47. The magnetron gas discharge processing apparatus of claim 25 wherein said electric field generating means produces a plasma sheath voltage of about 100 volts, wherein said first and second permanent magnets produce a magnetic field of about 200 gauss adjacent the substrate surface, wherein said passageway has a height with respect to the substrate surface of about 4 millimeters, and wherein said plasma stream generating means and said passageway are oriented to transport said plasma stream into the E×B region adjacent the substrate surface beginning substantially at the substrate surface and extending outwardly about 4 millimeters therefrom.
48. A method for generating a high density ionic gas discharge for processing a surface of a substrate, comprising the steps of:
generating a magnetic field (B) across the substrate surface;
generating an electric field (E) perpendicular to the substrate surface;
generating a plasma stream; and
transporting the generated plasma stream adjacent to the substrate surface, to create an E×B electron drift region adjacent to a substrate surface beginning substantially at the substrate surface and extending outwardly a predetermined distance therefrom;
said transporting step further comprising the step of transporting the generated plasma stream to enter laterally into the E×B region between the substrate surface and the predetermined distance therefrom parallel to the generated magnetic field with minimal movement of the plasma stream perpendicular to the generated magnetic field in travelling from the plasma generator to the E×B region.
49. The method of claim 48 wherein said transporting step further comprises the step of transporting the generated plasma stream to the E×B region parallel to and in the same direction as the generated magnetic field.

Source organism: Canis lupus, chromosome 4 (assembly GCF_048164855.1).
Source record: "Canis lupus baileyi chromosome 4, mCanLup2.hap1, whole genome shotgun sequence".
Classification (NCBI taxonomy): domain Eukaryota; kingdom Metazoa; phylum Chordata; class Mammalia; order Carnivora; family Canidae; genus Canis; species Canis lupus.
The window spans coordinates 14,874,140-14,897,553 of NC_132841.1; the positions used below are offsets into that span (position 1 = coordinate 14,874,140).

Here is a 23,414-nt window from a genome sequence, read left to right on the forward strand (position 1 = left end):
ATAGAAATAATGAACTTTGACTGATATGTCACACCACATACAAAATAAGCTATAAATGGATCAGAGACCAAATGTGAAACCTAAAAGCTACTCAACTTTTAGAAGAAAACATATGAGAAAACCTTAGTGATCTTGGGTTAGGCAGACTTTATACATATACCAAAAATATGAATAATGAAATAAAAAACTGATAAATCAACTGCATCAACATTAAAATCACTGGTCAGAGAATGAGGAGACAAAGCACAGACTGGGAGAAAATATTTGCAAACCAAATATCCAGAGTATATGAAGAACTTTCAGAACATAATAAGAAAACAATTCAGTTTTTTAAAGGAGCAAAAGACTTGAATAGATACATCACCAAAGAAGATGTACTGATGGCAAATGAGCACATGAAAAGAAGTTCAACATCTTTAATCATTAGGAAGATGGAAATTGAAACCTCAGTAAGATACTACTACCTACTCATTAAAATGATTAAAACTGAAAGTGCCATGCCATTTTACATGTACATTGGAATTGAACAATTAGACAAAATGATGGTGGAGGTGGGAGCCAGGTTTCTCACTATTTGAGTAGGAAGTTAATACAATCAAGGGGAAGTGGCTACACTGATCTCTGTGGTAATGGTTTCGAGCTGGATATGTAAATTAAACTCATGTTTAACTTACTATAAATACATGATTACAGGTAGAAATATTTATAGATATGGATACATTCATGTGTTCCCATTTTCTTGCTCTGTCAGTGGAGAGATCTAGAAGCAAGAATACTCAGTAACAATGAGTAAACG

50. The method of claim 48 wherein said transporting step further comprises the step of transporting the generated plasma stream to the E×B region parallel to and in the opposite direction as the generated magnetic field.
51. The method of claim 48 wherein said generating step further comprises the step of generating a plurality of plasma streams, and wherein said transporting step comprises the step of transporting the plurality of plasma streams.
52. The method of claim 48 wherein said step of generating a magnetic field comprises the step of generating a magnetic field of about 200 gauss adjacent the substrate surface, wherein said step of generating an electric field comprises the step of generating a plasma sheath voltage of about 100 volts, and wherein said step of transporting the generated plasma stream into the E×B region comprises the step of transporting the plasma stream into the E×B region beginning substantially at the surface of the substrate and extending outwardly about 4 millimeters therefrom.
US07/526,572 1990-05-21 1990-05-21 Magnetron method and apparatus for producing high density ionic gas discharge Expired - Fee Related US5045166A (en)

Priority Applications (1)

Application Number Priority Date Filing Date Title
US07/526,572 US5045166A (en) 1990-05-21 1990-05-21 Magnetron method and apparatus for producing high density ionic gas discharge

Applications Claiming Priority (1)

Application Number Priority Date Filing Date Title
US07/526,572 US5045166A (en) 1990-05-21 1990-05-21 Magnetron method and apparatus for producing high density ionic gas discharge

Publications (1)

Publication Number Publication Date
US5045166A true US5045166A (en) 1991-09-03

Family

ID=24097882

Family Applications (1)

Application Number Title Priority Date Filing Date
US07/526,572 Expired - Fee Related US5045166A (en) 1990-05-21 1990-05-21 Magnetron method and apparatus for producing high density ionic gas discharge

Country Status (1)

Country Link
US (1) US5045166A (en)

Cited By (47)

* Cited by examiner, † Cited by third party
Publication number Priority date Publication date Assignee Title
US5290416A (en) * 1992-07-10 1994-03-01 Read-Rite Corporation Unidirectional field generator
EP0602354A2 (en) * 1992-10-26 1994-06-22 MILJEVIC, Vujo, Dr. Device for simultaneous removal of SO2 and NOx from flue gases by high frequency discharge